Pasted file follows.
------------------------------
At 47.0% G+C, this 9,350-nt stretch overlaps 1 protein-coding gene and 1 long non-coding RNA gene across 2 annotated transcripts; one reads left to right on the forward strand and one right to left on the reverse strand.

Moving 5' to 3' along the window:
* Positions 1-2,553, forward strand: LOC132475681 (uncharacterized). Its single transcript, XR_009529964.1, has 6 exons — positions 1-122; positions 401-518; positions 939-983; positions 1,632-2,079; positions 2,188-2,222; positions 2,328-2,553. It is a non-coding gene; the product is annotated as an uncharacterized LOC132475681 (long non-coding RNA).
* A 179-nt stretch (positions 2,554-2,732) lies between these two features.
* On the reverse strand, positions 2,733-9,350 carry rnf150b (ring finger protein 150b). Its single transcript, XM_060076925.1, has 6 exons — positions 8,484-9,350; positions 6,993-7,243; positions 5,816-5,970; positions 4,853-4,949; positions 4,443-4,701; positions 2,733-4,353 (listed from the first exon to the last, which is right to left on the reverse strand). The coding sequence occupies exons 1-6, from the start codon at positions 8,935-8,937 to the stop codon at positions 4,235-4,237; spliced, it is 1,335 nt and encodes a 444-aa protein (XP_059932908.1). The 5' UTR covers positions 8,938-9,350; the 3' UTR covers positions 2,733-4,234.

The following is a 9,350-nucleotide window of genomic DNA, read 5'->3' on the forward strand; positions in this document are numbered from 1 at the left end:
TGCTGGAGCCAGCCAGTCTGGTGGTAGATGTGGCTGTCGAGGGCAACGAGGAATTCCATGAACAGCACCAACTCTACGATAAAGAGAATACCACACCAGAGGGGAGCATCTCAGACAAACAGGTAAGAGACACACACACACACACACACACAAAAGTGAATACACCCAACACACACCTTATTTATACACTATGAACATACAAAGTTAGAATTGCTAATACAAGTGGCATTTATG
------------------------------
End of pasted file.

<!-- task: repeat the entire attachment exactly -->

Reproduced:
At 47.0% G+C, this 9,350-nt stretch overlaps 1 protein-coding gene and 1 long non-coding RNA gene across 2 annotated transcripts; one reads left to right on the forward strand and one right to left on the reverse strand.

Moving 5' to 3' along the window:
* Positions 1-2,553, forward strand: LOC132475681 (uncharacterized). Its single transcript, XR_009529964.1, has 6 exons — positions 1-122; positions 401-518; positions 939-983; positions 1,632-2,079; positions 2,188-2,222; positions 2,328-2,553. It is a non-coding gene; the product is annotated as an uncharacterized LOC132475681 (long non-coding RNA).
* A 179-nt stretch (positions 2,554-2,732) lies between these two features.
* On the reverse strand, positions 2,733-9,350 carry rnf150b (ring finger protein 150b). Its single transcript, XM_060076925.1, has 6 exons — positions 8,484-9,350; positions 6,993-7,243; positions 5,816-5,970; positions 4,853-4,949; positions 4,443-4,701; positions 2,733-4,353 (listed from the first exon to the last, which is right to left on the reverse strand). The coding sequence occupies exons 1-6, from the start codon at positions 8,935-8,937 to the stop codon at positions 4,235-4,237; spliced, it is 1,335 nt and encodes a 444-aa protein (XP_059932908.1). The 5' UTR covers positions 8,938-9,350; the 3' UTR covers positions 2,733-4,234.

The following is a 9,350-nucleotide window of genomic DNA, read 5'->3' on the forward strand; positions in this document are numbered from 1 at the left end:
TGCTGGAGCCAGCCAGTCTGGTGGTAGATGTGGCTGTCGAGGGCAACGAGGAATTCCATGAACAGCACCAACTCTACGATAAAGAGAATACCACACCAGAGGGGAGCATCTCAGACAAACAGGTAAGAGACACACACACACACACACACACAAAAGTGAATACACCCAACACACACCTTATTTATACACTATGAACATACAAAGTTAGAATTGCTAATACAAGTGGCATTTATG